Many of my friends had cool names we called them, some to the point I wasn't sure what their real name was.
I went to church with “Doc” Rogers for several years, but it wasn't until I saw his graduation invitation that I found out his real name was Randy. Seems his older brother had looked into his crib when he was a baby and with his best Bugs Bunny voice said, “What's up Doc?” So that became his name.
I mentioned one of my best buddies growing up was “Jawman” Heming, a name given to him by our old football coach, “Birdman” Bigham. We never called him Doug. It was always “Jawman.”
Another one of my neighborhood friends was Johnny “Spider” Johnson who lived on the other end of Meadow Lane from me.
I got my first job when I was 14 at the Shake Shack. There were plenty of nicknames there — Tony “Donkey” Edwards, “D.O.” David Orr, Dan “Bozo” Ownby and “Banty” Murray (I really don't remember his real name), just to name a few.
“D.O.” was the one who painted a black “Starsky and Hutch” stripe on my yellow '71 Pinto. He also owned a sweet '55 Chevy that drew a lot of attention at the Shake Shack lot.
One of my my best friends in high school was Bruce Sullivan or as his Cleveland High classmates called him, “Weasel.”
While “Weasel” was a good high school nickname, Bruce changed it to “Dr. W” when he went to Tomlinson College. He loved basketball and was trying to be like “Dr. J” (Julius Erving). It didn't stick as his wife-to-be, “Babs,” didn’t like it.
In my adult life I’ve noticed very few “nicknames” stick with individuals with a few exceptions — “Suds” Barrett, “Chief” Robertson, “String” Kress and “Skillet” Schnebel. Can you match the real first name — Ken, Scott, Tommy, Bill?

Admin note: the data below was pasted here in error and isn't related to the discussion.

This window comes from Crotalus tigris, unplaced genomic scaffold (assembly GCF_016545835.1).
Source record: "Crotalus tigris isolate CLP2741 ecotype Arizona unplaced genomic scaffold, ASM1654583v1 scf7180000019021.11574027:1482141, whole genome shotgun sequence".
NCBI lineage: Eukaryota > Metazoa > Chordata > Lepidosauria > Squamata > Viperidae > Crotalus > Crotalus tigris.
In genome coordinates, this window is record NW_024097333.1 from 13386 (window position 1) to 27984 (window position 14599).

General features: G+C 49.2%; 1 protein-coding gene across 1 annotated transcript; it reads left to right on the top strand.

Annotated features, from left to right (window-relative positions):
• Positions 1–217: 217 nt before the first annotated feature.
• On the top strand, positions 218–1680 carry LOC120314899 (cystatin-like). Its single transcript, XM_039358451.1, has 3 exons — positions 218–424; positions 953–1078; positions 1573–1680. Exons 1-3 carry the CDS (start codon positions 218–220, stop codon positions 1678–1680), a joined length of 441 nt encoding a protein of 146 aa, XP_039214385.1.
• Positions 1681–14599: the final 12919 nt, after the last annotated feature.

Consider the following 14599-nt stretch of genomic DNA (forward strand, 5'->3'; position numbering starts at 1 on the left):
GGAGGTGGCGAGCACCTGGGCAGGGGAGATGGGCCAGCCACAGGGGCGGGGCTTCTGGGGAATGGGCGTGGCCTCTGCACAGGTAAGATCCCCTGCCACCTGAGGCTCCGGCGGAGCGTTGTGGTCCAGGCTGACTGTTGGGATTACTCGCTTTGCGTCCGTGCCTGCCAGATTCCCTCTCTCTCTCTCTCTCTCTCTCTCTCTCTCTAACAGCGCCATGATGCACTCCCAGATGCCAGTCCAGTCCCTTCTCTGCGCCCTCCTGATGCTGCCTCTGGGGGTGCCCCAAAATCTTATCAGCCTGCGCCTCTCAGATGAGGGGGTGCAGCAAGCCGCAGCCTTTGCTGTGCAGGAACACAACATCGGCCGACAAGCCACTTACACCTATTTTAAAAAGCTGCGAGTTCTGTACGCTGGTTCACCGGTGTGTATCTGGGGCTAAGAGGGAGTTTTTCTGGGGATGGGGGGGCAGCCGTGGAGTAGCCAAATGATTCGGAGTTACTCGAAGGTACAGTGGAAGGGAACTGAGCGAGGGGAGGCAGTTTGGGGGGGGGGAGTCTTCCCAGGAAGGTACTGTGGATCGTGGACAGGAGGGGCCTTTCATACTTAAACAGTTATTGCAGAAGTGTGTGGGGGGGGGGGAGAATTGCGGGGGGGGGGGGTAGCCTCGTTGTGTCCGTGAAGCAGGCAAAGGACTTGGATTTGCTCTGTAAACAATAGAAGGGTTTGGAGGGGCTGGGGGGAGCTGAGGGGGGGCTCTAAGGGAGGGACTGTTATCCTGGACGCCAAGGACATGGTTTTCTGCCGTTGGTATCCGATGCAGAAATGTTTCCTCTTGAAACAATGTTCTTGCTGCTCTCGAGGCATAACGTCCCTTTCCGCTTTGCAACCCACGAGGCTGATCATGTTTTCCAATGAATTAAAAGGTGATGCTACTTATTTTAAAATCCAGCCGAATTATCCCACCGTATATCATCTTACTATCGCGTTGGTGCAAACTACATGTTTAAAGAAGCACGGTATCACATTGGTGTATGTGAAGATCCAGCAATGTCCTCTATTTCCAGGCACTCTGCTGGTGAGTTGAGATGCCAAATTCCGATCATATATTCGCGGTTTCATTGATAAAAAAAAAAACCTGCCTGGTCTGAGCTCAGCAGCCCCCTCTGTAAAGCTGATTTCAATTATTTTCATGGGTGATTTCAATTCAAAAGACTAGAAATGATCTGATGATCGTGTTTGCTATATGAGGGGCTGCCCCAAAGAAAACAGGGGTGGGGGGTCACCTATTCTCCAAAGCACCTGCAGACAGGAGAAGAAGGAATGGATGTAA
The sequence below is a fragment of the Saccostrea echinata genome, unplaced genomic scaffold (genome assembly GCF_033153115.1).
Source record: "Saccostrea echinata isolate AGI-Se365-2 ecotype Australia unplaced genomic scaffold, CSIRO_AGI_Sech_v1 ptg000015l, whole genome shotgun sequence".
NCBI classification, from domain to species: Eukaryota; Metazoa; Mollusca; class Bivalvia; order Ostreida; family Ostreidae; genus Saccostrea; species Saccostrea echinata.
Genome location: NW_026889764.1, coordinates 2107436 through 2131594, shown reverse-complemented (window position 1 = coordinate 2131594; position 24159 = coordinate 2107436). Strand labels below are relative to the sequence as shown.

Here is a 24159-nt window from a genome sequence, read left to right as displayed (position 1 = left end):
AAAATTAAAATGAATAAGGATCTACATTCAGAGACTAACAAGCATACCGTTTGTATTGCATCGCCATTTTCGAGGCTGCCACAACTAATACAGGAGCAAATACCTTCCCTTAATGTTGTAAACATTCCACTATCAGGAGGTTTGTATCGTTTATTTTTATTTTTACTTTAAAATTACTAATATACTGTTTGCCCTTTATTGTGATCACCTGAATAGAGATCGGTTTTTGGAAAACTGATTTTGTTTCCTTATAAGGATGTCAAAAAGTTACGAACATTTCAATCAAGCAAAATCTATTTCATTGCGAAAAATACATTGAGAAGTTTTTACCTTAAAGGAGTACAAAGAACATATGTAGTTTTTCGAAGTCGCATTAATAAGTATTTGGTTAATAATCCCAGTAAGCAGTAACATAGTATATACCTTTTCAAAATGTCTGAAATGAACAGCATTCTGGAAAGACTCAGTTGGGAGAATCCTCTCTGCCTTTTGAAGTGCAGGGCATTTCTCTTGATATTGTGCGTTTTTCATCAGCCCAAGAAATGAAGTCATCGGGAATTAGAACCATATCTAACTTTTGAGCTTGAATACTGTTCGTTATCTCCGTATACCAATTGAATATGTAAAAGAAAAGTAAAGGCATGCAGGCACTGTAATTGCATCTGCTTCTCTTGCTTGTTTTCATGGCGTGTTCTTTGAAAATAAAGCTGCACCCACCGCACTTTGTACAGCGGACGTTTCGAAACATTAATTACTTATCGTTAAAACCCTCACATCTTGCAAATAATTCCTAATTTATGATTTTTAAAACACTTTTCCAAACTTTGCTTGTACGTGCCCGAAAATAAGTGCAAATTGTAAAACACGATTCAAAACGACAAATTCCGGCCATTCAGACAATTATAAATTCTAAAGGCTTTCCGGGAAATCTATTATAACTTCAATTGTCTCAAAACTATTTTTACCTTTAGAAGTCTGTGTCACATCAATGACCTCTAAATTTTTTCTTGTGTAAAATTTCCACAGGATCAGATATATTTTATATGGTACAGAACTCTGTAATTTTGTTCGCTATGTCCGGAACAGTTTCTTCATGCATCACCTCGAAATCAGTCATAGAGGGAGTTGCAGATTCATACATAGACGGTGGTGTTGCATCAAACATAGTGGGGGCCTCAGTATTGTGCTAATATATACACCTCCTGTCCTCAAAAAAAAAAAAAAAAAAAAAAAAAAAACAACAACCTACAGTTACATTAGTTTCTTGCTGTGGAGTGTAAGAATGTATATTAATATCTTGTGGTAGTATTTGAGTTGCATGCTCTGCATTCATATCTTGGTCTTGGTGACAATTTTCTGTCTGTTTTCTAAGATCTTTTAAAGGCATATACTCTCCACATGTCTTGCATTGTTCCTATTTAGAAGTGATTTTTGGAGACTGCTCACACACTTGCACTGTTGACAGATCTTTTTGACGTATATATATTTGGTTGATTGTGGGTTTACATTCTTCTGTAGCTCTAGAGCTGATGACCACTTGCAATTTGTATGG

Nobody calls Greg Geren or Steve Montgomery “Goob” or Gary Austin “Wires” anymore, except me.
I guess I was always a little jealous. I never really had a nickname to stick very long. The only one I can really remember from my teen years was “Catfish” which I used as my CB handle and referred to my mustache.
I also liked it because one of my favorite pro baseball players was Jim “Catfish” Hunter (during his heydays with the A’s, not the Yankees).
My favorite baseball player of all time was of course “Hammerin’” Hank Aaron. Great nickname. Greatest all-around player in my opinion.
When I first started to sprout a few whiskers, I was like that kid in the new commercial doing everything I could to make them look thicker.
It was kind of weak for the first couple of years, but I stuck with it and my upper lip hasn't been clean-shaven since 1974.
It’s funny to think about now, but the nickname I picked up a couple of years ago also had to do with my facial hair.
I first grew my beard when I was in my early 20s. After a couple of years of shaving it off in the summers, I stuck with it. In the past quarter century, I have only been without it for a couple of weeks right after my 30th birthday.
I started turning grey-headed while I was still in my 20s (something to do with having kids I blame), but when my hair and beard turned more white than grey a new nickname started to emerge.